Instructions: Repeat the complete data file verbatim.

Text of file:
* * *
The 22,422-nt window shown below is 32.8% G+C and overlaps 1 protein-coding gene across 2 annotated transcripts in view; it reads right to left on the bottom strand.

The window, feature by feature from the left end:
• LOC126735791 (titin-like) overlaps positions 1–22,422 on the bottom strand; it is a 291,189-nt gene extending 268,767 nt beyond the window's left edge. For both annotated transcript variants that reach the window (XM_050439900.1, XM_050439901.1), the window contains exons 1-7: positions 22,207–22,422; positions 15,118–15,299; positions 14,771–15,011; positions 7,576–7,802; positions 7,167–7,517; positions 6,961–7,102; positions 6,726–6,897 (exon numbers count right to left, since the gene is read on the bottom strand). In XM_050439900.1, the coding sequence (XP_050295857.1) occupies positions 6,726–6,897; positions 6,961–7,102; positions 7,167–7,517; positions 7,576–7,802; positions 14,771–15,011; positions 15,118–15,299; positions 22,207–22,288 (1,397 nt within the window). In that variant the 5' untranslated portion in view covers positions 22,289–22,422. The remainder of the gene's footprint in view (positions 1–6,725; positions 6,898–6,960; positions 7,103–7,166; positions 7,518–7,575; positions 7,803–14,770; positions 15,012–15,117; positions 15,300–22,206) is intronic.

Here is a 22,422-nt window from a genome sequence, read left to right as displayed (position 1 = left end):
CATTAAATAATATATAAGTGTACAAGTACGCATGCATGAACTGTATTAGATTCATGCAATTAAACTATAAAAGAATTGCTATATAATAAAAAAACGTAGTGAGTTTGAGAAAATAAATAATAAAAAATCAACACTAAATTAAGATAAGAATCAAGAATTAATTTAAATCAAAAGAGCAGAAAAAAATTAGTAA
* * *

The 22,422-nt window shown below is 32.8% G+C and overlaps 1 protein-coding gene across 2 annotated transcripts in view; it reads right to left on the bottom strand.

The window, feature by feature from the left end:
• LOC126735791 (titin-like) overlaps positions 1–22,422 on the bottom strand; it is a 291,189-nt gene extending 268,767 nt beyond the window's left edge. For both annotated transcript variants that reach the window (XM_050439900.1, XM_050439901.1), the window contains exons 1-7: positions 22,207–22,422; positions 15,118–15,299; positions 14,771–15,011; positions 7,576–7,802; positions 7,167–7,517; positions 6,961–7,102; positions 6,726–6,897 (exon numbers count right to left, since the gene is read on the bottom strand). In XM_050439900.1, the coding sequence (XP_050295857.1) occupies positions 6,726–6,897; positions 6,961–7,102; positions 7,167–7,517; positions 7,576–7,802; positions 14,771–15,011; positions 15,118–15,299; positions 22,207–22,288 (1,397 nt within the window). In that variant the 5' untranslated portion in view covers positions 22,289–22,422. The remainder of the gene's footprint in view (positions 1–6,725; positions 6,898–6,960; positions 7,103–7,166; positions 7,518–7,575; positions 7,803–14,770; positions 15,012–15,117; positions 15,300–22,206) is intronic.

Here is a 22,422-nt window from a genome sequence, read left to right as displayed (position 1 = left end):
CATTAAATAATATATAAGTGTACAAGTACGCATGCATGAACTGTATTAGATTCATGCAATTAAACTATAAAAGAATTGCTATATAATAAAAAAACGTAGTGAGTTTGAGAAAATAAATAATAAAAAATCAACACTAAATTAAGATAAGAATCAAGAATTAATTTAAATCAAAAGAGCAGAAAAAAATTAGTAA